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Daily Howler: Brilliantly, Waldman corrected a lie. Walsh let a new lie spread
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NOBODY HERE BUT US CHICKENS! Brilliantly, Waldman corrected a lie. Walsh let a new lie spread: // link // print // previous // next //
FRIDAY, MARCH 23, 2007

IN SEARCH OF INHOFE: Yesterday, we misstated the place where James Inhofe’s Q-and-A with Gore starts on the tape of Wednesday’s hearing (click here). Inhofe’s Q-and-A starts about 51 minutes in. Sadly, we still recommend it.

STRAIGHT OUTTA HOMER: If you have some time this weekend, we strongly recommend this week’s congressional hearings with Gore, both of which are now available on C-SPAN. On the senate side, we especially recommend the exchange between Gore and Senator John Warner (R-VA). Warner’s questioning followed James Inhofe’s rude and disordered performance. That in mind, we were struck by Warner’s dignified conduct—and by his promise to learn:
SEN. WARNER (3/21/07): Thank you, Madam Chairman.

Vice President, I welcome you and Mrs. Gore. I was privileged to serve with you in this institution. We served together on the Armed Services Committee, and you, in a dignified way, earned the respect of this institution. And I'm privileged to try today to return that respect and dignity that both of you served—

GORE: Thank you. Thank you.

SEN. WARNER: —here in the Senate. I also thank you for reference to my modest little contribution in World War II. I would acknowledge that my good friend down here, Senator Lautenberg, also served in that conflict with great distinction in Europe.

GORE: Ah, that's right. Pardon me for the omission.

SEN. WARNER: And you talked about the battle of Thermopylae. I remember reading about it quite well. I have not seen the film [300], but intend to do so. And you may recall that that overwhelming force sent a message to the brave 300—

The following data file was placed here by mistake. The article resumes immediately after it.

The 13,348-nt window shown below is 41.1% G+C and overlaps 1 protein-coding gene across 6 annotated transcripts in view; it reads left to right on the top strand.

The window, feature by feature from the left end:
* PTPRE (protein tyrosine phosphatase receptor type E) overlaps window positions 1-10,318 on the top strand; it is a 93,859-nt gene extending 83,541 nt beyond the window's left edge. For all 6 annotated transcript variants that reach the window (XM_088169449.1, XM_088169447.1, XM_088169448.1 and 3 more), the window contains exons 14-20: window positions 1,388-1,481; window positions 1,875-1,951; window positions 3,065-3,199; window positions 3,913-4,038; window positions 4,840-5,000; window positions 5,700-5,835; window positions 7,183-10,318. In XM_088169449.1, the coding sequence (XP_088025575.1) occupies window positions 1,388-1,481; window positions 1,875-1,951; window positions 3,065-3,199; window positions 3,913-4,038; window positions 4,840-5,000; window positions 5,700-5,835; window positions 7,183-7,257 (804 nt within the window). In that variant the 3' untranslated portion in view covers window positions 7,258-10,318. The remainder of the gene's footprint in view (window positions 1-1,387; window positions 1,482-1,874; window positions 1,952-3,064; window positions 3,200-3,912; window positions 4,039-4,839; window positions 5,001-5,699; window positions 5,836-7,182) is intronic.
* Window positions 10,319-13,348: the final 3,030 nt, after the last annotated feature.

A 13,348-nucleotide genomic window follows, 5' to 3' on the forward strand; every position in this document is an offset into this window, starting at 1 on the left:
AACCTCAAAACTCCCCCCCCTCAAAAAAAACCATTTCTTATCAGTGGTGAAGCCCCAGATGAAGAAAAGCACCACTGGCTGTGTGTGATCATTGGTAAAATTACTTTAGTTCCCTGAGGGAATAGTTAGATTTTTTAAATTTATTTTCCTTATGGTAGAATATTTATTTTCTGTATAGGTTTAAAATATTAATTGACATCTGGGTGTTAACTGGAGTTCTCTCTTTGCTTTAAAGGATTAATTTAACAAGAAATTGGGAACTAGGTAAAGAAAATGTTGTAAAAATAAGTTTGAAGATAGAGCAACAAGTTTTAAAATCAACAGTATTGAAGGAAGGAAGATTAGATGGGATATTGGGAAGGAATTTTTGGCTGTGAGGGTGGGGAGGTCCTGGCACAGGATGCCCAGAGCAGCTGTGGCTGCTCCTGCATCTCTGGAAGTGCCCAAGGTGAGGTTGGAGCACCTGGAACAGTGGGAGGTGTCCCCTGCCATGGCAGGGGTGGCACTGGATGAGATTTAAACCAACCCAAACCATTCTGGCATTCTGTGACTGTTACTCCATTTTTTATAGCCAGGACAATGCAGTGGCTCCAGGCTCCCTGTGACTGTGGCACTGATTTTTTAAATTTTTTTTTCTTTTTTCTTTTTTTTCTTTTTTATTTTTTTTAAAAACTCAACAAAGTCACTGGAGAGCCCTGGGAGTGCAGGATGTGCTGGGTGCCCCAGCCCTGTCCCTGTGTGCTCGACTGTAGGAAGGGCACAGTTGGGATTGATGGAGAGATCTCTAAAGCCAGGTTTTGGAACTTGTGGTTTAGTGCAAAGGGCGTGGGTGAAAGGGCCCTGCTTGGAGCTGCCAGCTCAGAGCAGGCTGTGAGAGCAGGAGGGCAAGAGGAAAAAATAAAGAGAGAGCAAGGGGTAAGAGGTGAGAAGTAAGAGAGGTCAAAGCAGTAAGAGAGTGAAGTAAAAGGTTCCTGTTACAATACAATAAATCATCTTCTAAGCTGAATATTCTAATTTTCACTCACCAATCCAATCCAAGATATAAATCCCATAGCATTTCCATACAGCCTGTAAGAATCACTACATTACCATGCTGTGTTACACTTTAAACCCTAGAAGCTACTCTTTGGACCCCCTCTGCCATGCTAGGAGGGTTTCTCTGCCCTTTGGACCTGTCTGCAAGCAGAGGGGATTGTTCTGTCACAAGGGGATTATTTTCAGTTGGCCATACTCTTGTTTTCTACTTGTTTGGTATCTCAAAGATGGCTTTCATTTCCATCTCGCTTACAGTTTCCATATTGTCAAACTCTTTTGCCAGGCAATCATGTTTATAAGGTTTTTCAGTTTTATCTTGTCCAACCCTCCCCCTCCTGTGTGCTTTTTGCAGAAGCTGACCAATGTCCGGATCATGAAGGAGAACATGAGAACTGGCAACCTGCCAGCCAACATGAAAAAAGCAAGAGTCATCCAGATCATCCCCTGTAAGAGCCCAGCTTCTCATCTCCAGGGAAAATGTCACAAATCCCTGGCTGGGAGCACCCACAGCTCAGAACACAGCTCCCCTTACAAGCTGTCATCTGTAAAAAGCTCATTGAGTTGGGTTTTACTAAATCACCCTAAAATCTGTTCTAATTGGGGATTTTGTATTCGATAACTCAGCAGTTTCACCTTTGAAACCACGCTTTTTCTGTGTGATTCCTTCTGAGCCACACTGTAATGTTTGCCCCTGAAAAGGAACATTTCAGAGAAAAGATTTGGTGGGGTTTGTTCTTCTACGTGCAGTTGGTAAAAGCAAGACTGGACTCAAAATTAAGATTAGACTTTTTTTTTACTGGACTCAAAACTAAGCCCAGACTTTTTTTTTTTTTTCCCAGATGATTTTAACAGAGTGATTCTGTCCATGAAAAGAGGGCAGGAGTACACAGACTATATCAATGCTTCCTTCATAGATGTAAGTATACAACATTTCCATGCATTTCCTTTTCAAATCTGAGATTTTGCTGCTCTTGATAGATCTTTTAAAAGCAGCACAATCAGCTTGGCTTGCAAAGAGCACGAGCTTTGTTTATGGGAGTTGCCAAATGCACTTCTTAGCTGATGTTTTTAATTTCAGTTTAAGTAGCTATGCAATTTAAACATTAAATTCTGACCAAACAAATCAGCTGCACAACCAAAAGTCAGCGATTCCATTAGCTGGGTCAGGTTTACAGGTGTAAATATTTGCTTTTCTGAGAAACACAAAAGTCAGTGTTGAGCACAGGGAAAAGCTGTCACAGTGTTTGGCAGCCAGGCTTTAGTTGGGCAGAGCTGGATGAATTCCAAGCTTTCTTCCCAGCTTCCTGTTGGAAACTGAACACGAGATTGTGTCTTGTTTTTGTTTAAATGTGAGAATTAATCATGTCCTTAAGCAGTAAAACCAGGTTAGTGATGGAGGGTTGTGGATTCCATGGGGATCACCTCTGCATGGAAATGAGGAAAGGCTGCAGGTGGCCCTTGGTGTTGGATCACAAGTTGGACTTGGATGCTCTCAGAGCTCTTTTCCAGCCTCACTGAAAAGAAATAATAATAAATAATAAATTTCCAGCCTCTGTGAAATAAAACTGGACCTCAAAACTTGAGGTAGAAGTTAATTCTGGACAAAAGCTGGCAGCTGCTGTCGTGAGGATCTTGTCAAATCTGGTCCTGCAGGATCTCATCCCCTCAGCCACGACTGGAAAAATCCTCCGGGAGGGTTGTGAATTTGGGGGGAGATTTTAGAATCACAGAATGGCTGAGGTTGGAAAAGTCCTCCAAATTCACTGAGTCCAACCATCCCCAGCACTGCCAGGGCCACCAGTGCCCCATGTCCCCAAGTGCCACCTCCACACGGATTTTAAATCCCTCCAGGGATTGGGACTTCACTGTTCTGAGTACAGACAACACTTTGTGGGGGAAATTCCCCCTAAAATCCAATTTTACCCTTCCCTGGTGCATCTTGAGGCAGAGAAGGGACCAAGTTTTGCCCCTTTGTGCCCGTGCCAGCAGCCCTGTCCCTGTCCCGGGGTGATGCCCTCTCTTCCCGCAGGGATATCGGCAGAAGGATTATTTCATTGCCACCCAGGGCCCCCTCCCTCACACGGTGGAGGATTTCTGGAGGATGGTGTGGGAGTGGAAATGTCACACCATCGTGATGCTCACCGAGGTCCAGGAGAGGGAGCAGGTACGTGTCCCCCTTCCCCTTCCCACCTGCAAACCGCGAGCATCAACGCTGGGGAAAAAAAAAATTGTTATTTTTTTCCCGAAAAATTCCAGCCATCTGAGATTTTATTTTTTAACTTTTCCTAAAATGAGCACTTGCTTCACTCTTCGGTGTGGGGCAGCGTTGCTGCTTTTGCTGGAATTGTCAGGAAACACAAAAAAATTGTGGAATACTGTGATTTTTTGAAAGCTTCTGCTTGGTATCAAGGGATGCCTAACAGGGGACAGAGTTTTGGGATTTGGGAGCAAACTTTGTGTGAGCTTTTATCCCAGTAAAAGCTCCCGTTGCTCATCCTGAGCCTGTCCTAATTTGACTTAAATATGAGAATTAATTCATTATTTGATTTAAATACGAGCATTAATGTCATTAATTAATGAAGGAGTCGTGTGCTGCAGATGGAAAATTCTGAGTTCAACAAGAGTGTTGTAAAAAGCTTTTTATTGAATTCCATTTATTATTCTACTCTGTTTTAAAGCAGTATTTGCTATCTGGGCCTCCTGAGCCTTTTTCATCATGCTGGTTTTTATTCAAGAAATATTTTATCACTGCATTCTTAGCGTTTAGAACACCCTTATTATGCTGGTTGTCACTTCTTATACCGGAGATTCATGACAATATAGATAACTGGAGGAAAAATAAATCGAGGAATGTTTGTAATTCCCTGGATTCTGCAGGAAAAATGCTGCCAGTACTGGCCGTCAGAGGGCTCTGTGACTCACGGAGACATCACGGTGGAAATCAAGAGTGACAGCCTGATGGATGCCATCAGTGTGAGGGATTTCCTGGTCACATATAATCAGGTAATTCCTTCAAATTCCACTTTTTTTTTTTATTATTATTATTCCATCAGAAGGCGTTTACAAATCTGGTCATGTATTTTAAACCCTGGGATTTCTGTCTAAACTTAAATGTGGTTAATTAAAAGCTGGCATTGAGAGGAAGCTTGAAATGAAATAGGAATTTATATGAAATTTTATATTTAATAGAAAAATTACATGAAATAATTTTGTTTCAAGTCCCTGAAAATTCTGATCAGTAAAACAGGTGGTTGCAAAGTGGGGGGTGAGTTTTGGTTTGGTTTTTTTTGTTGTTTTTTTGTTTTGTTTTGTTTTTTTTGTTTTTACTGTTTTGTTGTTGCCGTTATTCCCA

GORE: (Laughs.)

SEN. WARNER: "Surrender, or we'll darken the skies with arrows." And the reply came back, "We will not surrender. We'll fight in the shade."

GORE: (Laughs.)

SEN. WARNER: Now, I mention that because you have thrown down a very tough challenge today to the Congress, and I'm prepared to take some risks and fight with you and our chairman [Barbara Boxer]. But we're not going to fight in the shade because we need a lot of daylight brought on this issue. I'd be the first to say that I've got a lot to learn, and I'm proceeding to do that with a great deal of pleasure to forge ahead in a new area.
“Well, that's an excellent and thoughtful question,” Gore said, in response to Warner’s first query. And this: “Thank you for your kind words in preface to the question.”

In his courtly opening remarks, Warner was implicitly rebuking the crudeness of Inhofe, his Republican colleague. But this courtliness between Gore and the members was on full display in both sessions. That morning, in the House, Rep. Ralph Hall, an 83-year-old Texas Dem-turned-Rep, also reminisced before questioning Gore:
HALL (3/21/07): Mr. Chairman, thank you. And Al, I do respect you and your great family. And I'm older than Mr. Dingell. And I remember the services of your father that worked alongside our Sam Rayburn. I have read of, and some people think I remember Sam Houston, another great Tennessean—

GORE: Also from Tennessee!